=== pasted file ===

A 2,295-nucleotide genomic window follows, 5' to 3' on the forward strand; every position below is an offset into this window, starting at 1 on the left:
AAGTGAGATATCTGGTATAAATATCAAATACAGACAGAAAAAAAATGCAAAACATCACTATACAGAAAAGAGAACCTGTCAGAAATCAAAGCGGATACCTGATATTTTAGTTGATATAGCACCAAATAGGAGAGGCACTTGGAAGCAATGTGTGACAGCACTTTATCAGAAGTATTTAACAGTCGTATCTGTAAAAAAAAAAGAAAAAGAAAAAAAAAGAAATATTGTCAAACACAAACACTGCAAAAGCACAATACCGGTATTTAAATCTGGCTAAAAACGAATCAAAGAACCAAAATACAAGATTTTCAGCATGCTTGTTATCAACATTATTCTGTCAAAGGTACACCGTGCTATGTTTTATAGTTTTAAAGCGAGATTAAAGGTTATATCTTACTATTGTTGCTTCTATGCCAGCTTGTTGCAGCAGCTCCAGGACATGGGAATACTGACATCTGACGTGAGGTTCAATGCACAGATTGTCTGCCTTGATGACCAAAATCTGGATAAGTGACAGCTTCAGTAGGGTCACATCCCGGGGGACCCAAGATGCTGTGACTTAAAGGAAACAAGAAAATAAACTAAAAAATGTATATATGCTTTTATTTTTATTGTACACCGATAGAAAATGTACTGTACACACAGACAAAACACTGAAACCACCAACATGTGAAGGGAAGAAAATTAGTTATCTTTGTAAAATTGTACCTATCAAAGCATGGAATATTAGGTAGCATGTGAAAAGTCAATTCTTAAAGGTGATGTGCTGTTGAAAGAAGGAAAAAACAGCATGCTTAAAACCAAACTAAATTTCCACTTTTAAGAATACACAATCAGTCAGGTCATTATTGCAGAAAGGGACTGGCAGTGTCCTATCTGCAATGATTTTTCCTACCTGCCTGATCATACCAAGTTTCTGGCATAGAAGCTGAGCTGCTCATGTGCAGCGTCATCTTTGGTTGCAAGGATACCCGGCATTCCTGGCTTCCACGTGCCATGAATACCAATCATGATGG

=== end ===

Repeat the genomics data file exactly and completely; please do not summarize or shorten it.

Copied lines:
A 2,295-nucleotide genomic window follows, 5' to 3' on the forward strand; every position below is an offset into this window, starting at 1 on the left:
AAGTGAGATATCTGGTATAAATATCAAATACAGACAGAAAAAAAATGCAAAACATCACTATACAGAAAAGAGAACCTGTCAGAAATCAAAGCGGATACCTGATATTTTAGTTGATATAGCACCAAATAGGAGAGGCACTTGGAAGCAATGTGTGACAGCACTTTATCAGAAGTATTTAACAGTCGTATCTGTAAAAAAAAAAGAAAAAGAAAAAAAAAGAAATATTGTCAAACACAAACACTGCAAAAGCACAATACCGGTATTTAAATCTGGCTAAAAACGAATCAAAGAACCAAAATACAAGATTTTCAGCATGCTTGTTATCAACATTATTCTGTCAAAGGTACACCGTGCTATGTTTTATAGTTTTAAAGCGAGATTAAAGGTTATATCTTACTATTGTTGCTTCTATGCCAGCTTGTTGCAGCAGCTCCAGGACATGGGAATACTGACATCTGACGTGAGGTTCAATGCACAGATTGTCTGCCTTGATGACCAAAATCTGGATAAGTGACAGCTTCAGTAGGGTCACATCCCGGGGGACCCAAGATGCTGTGACTTAAAGGAAACAAGAAAATAAACTAAAAAATGTATATATGCTTTTATTTTTATTGTACACCGATAGAAAATGTACTGTACACACAGACAAAACACTGAAACCACCAACATGTGAAGGGAAGAAAATTAGTTATCTTTGTAAAATTGTACCTATCAAAGCATGGAATATTAGGTAGCATGTGAAAAGTCAATTCTTAAAGGTGATGTGCTGTTGAAAGAAGGAAAAAACAGCATGCTTAAAACCAAACTAAATTTCCACTTTTAAGAATACACAATCAGTCAGGTCATTATTGCAGAAAGGGACTGGCAGTGTCCTATCTGCAATGATTTTTCCTACCTGCCTGATCATACCAAGTTTCTGGCATAGAAGCTGAGCTGCTCATGTGCAGCGTCATCTTTGGTTGCAAGGATACCCGGCATTCCTGGCTTCCACGTGCCATGAATACCAATCATGATGG